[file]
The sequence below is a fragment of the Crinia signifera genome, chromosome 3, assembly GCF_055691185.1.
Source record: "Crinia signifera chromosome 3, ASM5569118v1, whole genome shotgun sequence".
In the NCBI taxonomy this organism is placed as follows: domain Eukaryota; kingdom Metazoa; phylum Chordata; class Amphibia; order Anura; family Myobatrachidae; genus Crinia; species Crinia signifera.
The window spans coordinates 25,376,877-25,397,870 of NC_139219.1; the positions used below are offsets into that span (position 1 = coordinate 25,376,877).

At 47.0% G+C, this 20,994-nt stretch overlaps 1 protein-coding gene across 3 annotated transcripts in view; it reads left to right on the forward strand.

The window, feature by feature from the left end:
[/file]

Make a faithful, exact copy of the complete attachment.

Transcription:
The sequence below is a fragment of the Crinia signifera genome, chromosome 3, assembly GCF_055691185.1.
Source record: "Crinia signifera chromosome 3, ASM5569118v1, whole genome shotgun sequence".
In the NCBI taxonomy this organism is placed as follows: domain Eukaryota; kingdom Metazoa; phylum Chordata; class Amphibia; order Anura; family Myobatrachidae; genus Crinia; species Crinia signifera.
The window spans coordinates 25,376,877-25,397,870 of NC_139219.1; the positions used below are offsets into that span (position 1 = coordinate 25,376,877).

At 47.0% G+C, this 20,994-nt stretch overlaps 1 protein-coding gene across 3 annotated transcripts in view; it reads left to right on the forward strand.

The window, feature by feature from the left end: